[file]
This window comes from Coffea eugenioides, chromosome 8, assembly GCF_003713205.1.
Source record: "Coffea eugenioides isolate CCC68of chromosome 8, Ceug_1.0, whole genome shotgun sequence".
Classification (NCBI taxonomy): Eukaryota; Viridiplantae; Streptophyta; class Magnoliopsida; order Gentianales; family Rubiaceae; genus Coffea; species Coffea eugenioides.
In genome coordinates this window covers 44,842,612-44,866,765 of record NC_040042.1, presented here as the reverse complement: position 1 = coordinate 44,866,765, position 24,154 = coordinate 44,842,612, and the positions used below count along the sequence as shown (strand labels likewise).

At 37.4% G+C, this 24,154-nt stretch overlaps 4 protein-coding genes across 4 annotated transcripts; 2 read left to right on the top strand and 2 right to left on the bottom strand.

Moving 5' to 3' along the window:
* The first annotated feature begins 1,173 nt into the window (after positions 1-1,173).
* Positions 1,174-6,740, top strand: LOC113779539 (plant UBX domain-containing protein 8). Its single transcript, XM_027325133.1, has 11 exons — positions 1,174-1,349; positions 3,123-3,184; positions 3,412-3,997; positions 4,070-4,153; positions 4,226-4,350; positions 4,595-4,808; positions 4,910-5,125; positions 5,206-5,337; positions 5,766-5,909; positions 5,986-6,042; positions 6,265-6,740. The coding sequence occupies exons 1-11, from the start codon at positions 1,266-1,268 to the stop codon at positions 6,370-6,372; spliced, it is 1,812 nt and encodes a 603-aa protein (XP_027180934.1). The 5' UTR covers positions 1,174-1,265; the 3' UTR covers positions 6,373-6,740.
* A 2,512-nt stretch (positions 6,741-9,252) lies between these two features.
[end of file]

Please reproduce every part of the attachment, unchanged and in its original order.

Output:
This window comes from Coffea eugenioides, chromosome 8, assembly GCF_003713205.1.
Source record: "Coffea eugenioides isolate CCC68of chromosome 8, Ceug_1.0, whole genome shotgun sequence".
Classification (NCBI taxonomy): Eukaryota; Viridiplantae; Streptophyta; class Magnoliopsida; order Gentianales; family Rubiaceae; genus Coffea; species Coffea eugenioides.
In genome coordinates this window covers 44,842,612-44,866,765 of record NC_040042.1, presented here as the reverse complement: position 1 = coordinate 44,866,765, position 24,154 = coordinate 44,842,612, and the positions used below count along the sequence as shown (strand labels likewise).

At 37.4% G+C, this 24,154-nt stretch overlaps 4 protein-coding genes across 4 annotated transcripts; 2 read left to right on the top strand and 2 right to left on the bottom strand.

Moving 5' to 3' along the window:
* The first annotated feature begins 1,173 nt into the window (after positions 1-1,173).
* Positions 1,174-6,740, top strand: LOC113779539 (plant UBX domain-containing protein 8). Its single transcript, XM_027325133.1, has 11 exons — positions 1,174-1,349; positions 3,123-3,184; positions 3,412-3,997; positions 4,070-4,153; positions 4,226-4,350; positions 4,595-4,808; positions 4,910-5,125; positions 5,206-5,337; positions 5,766-5,909; positions 5,986-6,042; positions 6,265-6,740. The coding sequence occupies exons 1-11, from the start codon at positions 1,266-1,268 to the stop codon at positions 6,370-6,372; spliced, it is 1,812 nt and encodes a 603-aa protein (XP_027180934.1). The 5' UTR covers positions 1,174-1,265; the 3' UTR covers positions 6,373-6,740.
* A 2,512-nt stretch (positions 6,741-9,252) lies between these two features.